29th May 2015
Peter Hamilton represented successful income protection insurer in its claim against a fraudulent insured and secured the setting aside of two awards by the Financial Ombudsman Service (FOS) on the grounds that they were obtained by fraud.
In 2007, a self-employed steelwork draughtsman, Mr C Parkin, applied to the Cirencester Friendly Society for income protection insurance. He failed to disclose his relevant full medical history and past use of cannabis. Two months after his application was accepted, he made a claim that he was unable to work because of ME (myalgic encephalopathy). Cirencester investigated the claim and rejected it for non-disclosure. Mr Parkin then complained to the FOS. The FOS upheld the complaint. As a result Cirencester paid Mr Parkin £19,000.
Mr Parkin renewed his claim for benefits saying he continued to suffer from chronic fatigue syndrome (CFS), but Cirencester refused the claim. So Mr Parkin made a second complaint to the FOS which was also upheld.
Shortly afterwards, in about August 2012 Cirencester received information which led to the discovery that the Defendant’s life style and activities were inconsistent with his descriptions of his symptoms and their disabling severity, and his suffering from CFS.
Earlier, Mr Parkin had said he was incapacitated and could not work. He claimed that he was living with his parents in Yorkshire after the breakdown of his marriage; and he had no hobbies. But the later investigations revealed a huge number of online postings and video clips dating from 2007, from which it was clear that he was living in Cyprus with his wife, and was active, well, very busy with, and even addicted to, his hobby of modifying and upgrading his Noble “supercar”, and in driving it fast both on the roads in Cyprus and on a race-track there.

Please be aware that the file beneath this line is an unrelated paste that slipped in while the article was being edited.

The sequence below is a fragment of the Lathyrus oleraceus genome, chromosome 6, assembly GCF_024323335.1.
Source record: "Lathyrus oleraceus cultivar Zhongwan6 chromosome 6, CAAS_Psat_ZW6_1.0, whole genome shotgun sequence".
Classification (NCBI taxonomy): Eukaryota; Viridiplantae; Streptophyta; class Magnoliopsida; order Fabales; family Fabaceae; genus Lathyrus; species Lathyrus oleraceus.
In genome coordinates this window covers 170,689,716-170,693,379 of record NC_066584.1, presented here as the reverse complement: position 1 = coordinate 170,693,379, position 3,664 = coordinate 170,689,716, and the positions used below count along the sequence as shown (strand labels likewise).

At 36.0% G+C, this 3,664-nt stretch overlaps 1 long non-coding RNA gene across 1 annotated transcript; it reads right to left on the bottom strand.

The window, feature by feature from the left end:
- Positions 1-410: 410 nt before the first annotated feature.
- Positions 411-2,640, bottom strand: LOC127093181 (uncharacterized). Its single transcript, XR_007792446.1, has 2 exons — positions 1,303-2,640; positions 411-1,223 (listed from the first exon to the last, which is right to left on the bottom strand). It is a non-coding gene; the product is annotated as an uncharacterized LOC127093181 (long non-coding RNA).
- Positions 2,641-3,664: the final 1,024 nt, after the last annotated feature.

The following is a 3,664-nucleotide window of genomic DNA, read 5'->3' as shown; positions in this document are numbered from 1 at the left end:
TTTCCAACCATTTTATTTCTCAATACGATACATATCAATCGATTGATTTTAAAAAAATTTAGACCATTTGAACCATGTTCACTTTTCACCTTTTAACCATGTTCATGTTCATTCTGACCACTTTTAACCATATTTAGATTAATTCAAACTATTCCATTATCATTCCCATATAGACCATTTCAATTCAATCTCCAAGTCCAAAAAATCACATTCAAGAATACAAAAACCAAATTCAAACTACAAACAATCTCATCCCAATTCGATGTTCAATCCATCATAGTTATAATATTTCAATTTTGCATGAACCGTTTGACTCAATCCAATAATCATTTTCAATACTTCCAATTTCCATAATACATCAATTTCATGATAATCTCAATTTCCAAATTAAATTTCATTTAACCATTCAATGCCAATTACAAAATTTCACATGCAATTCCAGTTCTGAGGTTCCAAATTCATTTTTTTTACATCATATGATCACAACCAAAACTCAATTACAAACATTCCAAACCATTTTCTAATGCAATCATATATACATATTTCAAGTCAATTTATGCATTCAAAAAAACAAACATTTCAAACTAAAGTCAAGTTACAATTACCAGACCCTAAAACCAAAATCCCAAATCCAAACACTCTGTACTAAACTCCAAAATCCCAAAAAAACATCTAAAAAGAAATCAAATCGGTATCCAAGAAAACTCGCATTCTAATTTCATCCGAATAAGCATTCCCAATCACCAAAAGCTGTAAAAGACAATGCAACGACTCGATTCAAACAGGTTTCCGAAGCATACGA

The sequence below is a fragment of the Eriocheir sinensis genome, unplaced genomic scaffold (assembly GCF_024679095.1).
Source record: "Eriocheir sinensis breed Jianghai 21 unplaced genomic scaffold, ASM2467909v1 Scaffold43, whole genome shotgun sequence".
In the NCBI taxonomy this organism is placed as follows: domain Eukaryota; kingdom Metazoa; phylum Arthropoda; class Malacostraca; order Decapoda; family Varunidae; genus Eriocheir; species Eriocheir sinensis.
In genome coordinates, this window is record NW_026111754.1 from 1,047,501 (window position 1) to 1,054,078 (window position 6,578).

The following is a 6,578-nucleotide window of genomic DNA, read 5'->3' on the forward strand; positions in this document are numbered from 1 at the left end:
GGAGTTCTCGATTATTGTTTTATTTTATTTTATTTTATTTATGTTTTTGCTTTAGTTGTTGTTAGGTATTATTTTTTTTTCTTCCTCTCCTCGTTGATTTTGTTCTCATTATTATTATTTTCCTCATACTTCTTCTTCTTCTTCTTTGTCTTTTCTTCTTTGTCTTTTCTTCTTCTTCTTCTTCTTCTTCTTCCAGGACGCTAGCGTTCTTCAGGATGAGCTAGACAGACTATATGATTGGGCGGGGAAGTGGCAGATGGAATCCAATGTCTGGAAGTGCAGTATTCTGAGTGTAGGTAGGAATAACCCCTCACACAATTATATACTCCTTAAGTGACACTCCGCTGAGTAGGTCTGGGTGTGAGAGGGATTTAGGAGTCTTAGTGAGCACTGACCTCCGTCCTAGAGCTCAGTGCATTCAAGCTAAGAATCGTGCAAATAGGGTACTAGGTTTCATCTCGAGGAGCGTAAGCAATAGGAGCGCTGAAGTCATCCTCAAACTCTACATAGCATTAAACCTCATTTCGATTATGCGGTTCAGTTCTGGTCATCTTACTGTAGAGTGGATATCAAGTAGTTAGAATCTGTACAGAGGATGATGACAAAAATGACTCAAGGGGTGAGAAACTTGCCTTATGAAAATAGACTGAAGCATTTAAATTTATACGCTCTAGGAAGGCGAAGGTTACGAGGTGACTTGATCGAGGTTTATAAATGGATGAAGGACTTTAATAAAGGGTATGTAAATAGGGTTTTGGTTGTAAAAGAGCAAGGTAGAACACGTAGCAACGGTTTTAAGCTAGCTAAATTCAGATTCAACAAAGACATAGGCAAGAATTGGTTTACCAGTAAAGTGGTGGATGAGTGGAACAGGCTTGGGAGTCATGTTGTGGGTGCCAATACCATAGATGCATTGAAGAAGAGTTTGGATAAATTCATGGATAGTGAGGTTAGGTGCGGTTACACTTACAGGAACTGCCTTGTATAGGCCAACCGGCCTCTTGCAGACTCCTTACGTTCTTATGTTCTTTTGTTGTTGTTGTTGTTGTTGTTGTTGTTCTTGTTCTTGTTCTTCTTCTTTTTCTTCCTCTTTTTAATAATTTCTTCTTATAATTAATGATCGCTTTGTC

It was clear that Mr Parkin had acted fraudulently in his application for insurance, and his claims for benefit, and that both the FOS awards were obtained by fraud. On the basis that “fraud unravels everything”, Cirencester instituted action to have the FOS awards set aside.On 12 May 2015, HH Judge Richard Seymour QC, sitting as a judge of the High Court, gave judgment for Cirencester. He set aside the FOS awards and declared them unenforceable on the grounds of fraud and declared that Cirencester had been entitled to avoid the contract ab initio and said –
“Nemesis overtook him [Mr Parkin] dramatically because, like so many people nowadays – particularly those who seem minded to perpetrate frauds, he seemed incapable of keeping off the Internet and sharing the true nature of his activities through social media”.
Mr Parkin was also ordered to repay the £19,000; and indemnity costs, including an interim payment in respect of costs of £200,000.
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